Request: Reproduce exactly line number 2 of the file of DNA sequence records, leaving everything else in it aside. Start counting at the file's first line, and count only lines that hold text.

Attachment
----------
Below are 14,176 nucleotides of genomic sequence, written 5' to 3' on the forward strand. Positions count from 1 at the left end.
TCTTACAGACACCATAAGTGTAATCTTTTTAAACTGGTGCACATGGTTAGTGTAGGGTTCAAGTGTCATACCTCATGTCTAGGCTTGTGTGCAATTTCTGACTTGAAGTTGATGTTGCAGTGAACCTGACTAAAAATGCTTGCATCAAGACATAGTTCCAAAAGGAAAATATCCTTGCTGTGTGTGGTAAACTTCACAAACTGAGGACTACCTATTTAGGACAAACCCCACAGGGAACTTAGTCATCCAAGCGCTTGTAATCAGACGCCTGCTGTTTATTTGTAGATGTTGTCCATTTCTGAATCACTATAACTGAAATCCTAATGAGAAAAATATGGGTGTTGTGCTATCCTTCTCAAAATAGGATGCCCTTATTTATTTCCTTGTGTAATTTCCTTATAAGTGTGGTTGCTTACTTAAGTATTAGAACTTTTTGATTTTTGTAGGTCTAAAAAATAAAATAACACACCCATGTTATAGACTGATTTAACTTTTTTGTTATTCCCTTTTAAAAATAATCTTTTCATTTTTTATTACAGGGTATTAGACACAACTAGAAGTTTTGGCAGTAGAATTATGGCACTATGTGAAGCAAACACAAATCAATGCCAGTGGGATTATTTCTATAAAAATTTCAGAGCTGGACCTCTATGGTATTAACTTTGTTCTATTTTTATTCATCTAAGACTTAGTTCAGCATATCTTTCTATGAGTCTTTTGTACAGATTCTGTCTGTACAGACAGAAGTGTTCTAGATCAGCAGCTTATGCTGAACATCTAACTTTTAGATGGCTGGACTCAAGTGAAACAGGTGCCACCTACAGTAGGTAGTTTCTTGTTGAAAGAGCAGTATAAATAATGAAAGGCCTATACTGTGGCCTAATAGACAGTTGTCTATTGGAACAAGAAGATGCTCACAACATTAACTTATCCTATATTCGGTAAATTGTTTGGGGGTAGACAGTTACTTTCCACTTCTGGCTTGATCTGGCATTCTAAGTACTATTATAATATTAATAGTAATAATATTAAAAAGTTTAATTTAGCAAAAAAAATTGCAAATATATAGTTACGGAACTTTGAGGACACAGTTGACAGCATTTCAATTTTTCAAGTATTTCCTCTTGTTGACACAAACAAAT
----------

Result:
TCTTACAGACACCATAAGTGTAATCTTTTTAAACTGGTGCACATGGTTAGTGTAGGGTTCAAGTGTCATACCTCATGTCTAGGCTTGTGTGCAATTTCTGACTTGAAGTTGATGTTGCAGTGAACCTGACTAAAAATGCTTGCATCAAGACATAGTTCCAAAAGGAAAATATCCTTGCTGTGTGTGGTAAACTTCACAAACTGAGGACTACCTATTTAGGACAAACCCCACAGGGAACTTAGTCATCCAAGCGCTTGTAATCAGACGCCTGCTGTTTATTTGTAGATGTTGTCCATTTCTGAATCACTATAACTGAAATCCTAATGAGAAAAATATGGGTGTTGTGCTATCCTTCTCAAAATAGGATGCCCTTATTTATTTCCTTGTGTAATTTCCTTATAAGTGTGGTTGCTTACTTAAGTATTAGAACTTTTTGATTTTTGTAGGTCTAAAAAATAAAATAACACACCCATGTTATAGACTGATTTAACTTTTTTGTTATTCCCTTTTAAAAATAATCTTTTCATTTTTTATTACAGGGTATTAGACACAACTAGAAGTTTTGGCAGTAGAATTATGGCACTATGTGAAGCAAACACAAATCAATGCCAGTGGGATTATTTCTATAAAAATTTCAGAGCTGGACCTCTATGGTATTAACTTTGTTCTATTTTTATTCATCTAAGACTTAGTTCAGCATATCTTTCTATGAGTCTTTTGTACAGATTCTGTCTGTACAGACAGAAGTGTTCTAGATCAGCAGCTTATGCTGAACATCTAACTTTTAGATGGCTGGACTCAAGTGAAACAGGTGCCACCTACAGTAGGTAGTTTCTTGTTGAAAGAGCAGTATAAATAATGAAAGGCCTATACTGTGGCCTAATAGACAGTTGTCTATTGGAACAAGAAGATGCTCACAACATTAACTTATCCTATATTCGGTAAATTGTTTGGGGGTAGACAGTTACTTTCCACTTCTGGCTTGATCTGGCATTCTAAGTACTATTATAATATTAATAGTAATAATATTAAAAAGTTTAATTTAGCAAAAAAAATTGCAAATATATAGTTACGGAACTTTGAGGACACAGTTGACAGCATTTCAATTTTTCAAGTATTTCCTCTTGTTGACACAAACAAAT